Why private equity is betting on your online shopping habit

Focus falls on geeky corner of the online shopping industry as the next frontier

Souq.com, the regional online retailer, was bought by Amazon this year. Satish Kumar / The National
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Private equity firms, sitting on record piles of cash, are targeting a geeky corner of the online shopping industry as the next frontier in the hunt for returns.

Payment-processing companies, which make the technology that enables Web and mobile purchases, are getting a flurry of investments this year as buyers look for ways to profit from the shift to online spending.

Buyout firms see the market as fragmented and ripe for consolidation. It is also a key part of online retail, an industry that is growing rapidly. Retail e-commerce sales rose 23 per cent in the past year through June to US$2.29 trillion, according to the researcher EMarketer. The firm predicts online shopping will account for more than 16 per cent of total retail sales globally by 2021, hitting $4.48tn. In the Middle East, e-retailers such as Souq.com have attracted big players and was itself bought by Amazon this year.

“Our view is that status-quo is not an option in payments today,” said Jeff Paduch, the managing director at Advent International. “Regulation and technology are driving marketplace change and lowering barriers to entry and creating more competition. It has never been easier to enter and build scale in payments.”

Spending on deals for internet financial services firms have surged more than seven fold in the last 12 months through Tuesday and 2017 is already the busiest year for deals in the industry in more than a decade, according to data compiled by Bloomberg.

Blackstone Group and CVC Capital Partners agreed to buy Paysafe Group, which provides technology that enables digital wallets as well as online and mobile payments, for about $3.9 billion on Friday.

Danish payments firm Nets, with a market value of about $4.6bn, said in July that it was reviewing options. The firm has attracted takeover interest from companies including Permira, Nordic Capital and Hellman & Friedman, people familiar with the matter have said.

Permira agreed to buy a stake in Klarna Bank, a Swedish payment solutions provider with 60 million customers, in July.

“We are only halfway through a consolidation in the industry that will take years to play out,” Mr Paduch said.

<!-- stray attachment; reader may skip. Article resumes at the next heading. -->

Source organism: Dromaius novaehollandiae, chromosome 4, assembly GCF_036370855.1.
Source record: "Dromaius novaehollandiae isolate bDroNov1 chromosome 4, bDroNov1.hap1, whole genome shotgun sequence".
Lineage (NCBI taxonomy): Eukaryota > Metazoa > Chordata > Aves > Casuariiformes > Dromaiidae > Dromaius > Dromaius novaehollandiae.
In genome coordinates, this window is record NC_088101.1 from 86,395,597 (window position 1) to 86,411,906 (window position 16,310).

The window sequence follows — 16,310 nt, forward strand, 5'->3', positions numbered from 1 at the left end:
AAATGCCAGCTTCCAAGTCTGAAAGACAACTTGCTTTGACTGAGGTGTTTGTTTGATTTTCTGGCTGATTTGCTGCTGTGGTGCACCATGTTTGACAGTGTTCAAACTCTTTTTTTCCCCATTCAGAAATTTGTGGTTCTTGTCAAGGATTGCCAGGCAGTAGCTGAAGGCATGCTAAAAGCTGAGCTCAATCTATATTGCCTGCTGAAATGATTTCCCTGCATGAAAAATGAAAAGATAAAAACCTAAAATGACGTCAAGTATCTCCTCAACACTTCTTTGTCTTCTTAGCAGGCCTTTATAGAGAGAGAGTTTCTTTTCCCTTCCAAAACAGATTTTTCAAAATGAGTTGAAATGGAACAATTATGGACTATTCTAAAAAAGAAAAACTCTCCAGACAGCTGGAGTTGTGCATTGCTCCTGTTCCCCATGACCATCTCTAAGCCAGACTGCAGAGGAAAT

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It is not only private equity firms seeking deals. US payment processing firm Vantiv agreed to acquire Worldpay Group, an e-commerce payments company, for about $10.4bn, the companies said on Wednesday.

Ingenico Group reached a deal for Bambora for $1.8bn last month, and Global Payments agreed on Thursday to buy units of Active Network from Vista Equity Partners for $1.2bn in cash and stock.

Private equity’s interest in the burgeoning industry marks a shift for many buyout shops more accustomed to making money revamping staid consumer brands than investing in innovation. These firms are sitting on record amounts of so-called dry powder, money they have raised from investors and have not deployed, thanks to high levels of liquidity and relatively few attractive takeover targets. That has pushed more of these companies to look for new places to earn their returns.

“Growth and change in the industry is being driven by evolving technology and customer requirements,” said Luca Bassi, the managing director at Bain Capital. The sector has low barriers to entry which allows new “challengers” to enter the market. Private equity firms can provide strategic assistance and investment, he said.

Dry powder reached $1.4tn at the end of last year, the highest level since at least 2007, according to data from Preqin. That number rose to $1.6tn in August, the alternative asset data firm said.

Consumers are using cash less and less, relying instead on debit and credit cards and payment details stored online, according to the 2017 World Payments Report from Capgemini and BNP Paribas.

Non-cash transactions grew 11 per cent globally from 2014 to 2015, the highest growth in a decade. “Mobile proximity” payments from mobile wallets, which store card and payment details for customers on smartphones, are expected to grow to $53bn in 2019 from $3bn in 2013, according to the report.

The trend will be helped along by changes to regulations that encourage different payment systems to work together as well as improving security that gives customers confidence that their financial details will be kept safe, the report said.

“Electronic payments sits on the right side of history,” Mr Paduch said.

“Nonetheless, there are plenty of issues facing the market including increasing competition, regulation, disruption and the need for constant investment in technology to drive innovation.”